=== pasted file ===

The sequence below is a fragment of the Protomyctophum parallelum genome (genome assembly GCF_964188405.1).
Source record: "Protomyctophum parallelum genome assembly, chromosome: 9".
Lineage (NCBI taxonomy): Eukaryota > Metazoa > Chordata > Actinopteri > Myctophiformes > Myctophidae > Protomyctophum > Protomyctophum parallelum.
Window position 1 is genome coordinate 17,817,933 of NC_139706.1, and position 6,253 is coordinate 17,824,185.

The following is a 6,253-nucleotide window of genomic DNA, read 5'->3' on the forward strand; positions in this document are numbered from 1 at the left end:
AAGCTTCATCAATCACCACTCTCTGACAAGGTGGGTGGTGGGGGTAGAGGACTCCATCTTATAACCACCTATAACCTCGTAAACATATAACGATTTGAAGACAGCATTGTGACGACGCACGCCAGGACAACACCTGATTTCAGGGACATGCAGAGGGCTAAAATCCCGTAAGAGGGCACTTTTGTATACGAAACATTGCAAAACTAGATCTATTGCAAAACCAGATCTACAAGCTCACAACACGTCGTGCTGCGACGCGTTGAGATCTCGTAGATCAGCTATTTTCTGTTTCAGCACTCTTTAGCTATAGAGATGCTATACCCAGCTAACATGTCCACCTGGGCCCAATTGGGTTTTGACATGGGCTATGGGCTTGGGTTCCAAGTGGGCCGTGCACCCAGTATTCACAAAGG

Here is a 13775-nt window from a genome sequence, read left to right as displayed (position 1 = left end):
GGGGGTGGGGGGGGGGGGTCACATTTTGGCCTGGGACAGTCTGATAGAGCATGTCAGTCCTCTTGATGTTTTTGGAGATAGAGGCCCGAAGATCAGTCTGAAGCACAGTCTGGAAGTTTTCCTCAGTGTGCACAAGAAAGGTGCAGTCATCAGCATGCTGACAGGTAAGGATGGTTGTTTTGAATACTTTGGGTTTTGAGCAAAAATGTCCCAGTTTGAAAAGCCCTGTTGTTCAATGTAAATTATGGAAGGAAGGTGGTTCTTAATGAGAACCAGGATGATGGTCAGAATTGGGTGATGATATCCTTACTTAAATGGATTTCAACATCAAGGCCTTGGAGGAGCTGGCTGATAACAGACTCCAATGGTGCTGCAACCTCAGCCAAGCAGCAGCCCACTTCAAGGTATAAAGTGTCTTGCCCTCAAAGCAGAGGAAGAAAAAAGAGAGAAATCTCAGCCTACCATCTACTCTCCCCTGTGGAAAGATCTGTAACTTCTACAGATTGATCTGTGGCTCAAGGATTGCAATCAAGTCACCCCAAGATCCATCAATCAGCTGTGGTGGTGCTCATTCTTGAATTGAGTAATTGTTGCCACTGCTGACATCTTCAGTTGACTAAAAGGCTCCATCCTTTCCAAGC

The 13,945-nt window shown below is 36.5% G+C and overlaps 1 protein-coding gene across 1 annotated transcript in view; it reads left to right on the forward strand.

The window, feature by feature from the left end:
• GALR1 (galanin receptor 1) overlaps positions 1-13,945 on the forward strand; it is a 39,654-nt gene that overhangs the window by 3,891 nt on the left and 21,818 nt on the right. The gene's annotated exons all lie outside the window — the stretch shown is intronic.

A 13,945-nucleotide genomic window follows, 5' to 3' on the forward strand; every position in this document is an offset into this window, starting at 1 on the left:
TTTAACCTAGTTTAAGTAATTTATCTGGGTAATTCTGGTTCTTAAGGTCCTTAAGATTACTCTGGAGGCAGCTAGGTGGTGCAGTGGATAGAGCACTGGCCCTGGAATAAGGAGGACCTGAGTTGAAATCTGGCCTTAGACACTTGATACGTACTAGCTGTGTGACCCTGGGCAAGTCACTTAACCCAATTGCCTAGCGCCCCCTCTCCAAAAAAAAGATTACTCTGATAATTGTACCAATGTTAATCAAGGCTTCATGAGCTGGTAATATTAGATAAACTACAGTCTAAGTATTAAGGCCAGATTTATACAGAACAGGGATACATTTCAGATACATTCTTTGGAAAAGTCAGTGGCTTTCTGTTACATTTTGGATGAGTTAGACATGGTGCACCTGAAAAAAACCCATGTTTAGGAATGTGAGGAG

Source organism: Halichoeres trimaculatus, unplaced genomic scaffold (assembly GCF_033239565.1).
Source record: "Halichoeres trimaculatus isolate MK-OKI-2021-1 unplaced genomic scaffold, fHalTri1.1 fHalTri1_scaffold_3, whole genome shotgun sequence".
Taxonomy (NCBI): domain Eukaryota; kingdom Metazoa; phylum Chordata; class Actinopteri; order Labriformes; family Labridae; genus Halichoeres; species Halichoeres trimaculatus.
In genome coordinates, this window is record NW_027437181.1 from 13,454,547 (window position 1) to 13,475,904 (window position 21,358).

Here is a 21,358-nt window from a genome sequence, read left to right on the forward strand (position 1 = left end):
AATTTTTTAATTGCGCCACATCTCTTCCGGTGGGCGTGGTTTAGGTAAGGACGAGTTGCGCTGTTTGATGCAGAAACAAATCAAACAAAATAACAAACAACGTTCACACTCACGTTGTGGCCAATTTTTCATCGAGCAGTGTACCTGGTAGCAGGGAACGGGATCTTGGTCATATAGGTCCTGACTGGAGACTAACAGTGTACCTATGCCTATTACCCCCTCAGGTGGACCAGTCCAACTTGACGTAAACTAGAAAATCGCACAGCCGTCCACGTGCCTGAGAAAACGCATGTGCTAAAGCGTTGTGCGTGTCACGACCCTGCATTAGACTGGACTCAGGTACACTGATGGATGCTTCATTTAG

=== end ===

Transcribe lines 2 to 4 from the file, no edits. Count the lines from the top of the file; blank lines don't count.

Source record: "Protomyctophum parallelum genome assembly, chromosome: 9".
Lineage (NCBI taxonomy): Eukaryota > Metazoa > Chordata > Actinopteri > Myctophiformes > Myctophidae > Protomyctophum > Protomyctophum parallelum.
Window position 1 is genome coordinate 17,817,933 of NC_139706.1, and position 6,253 is coordinate 17,824,185.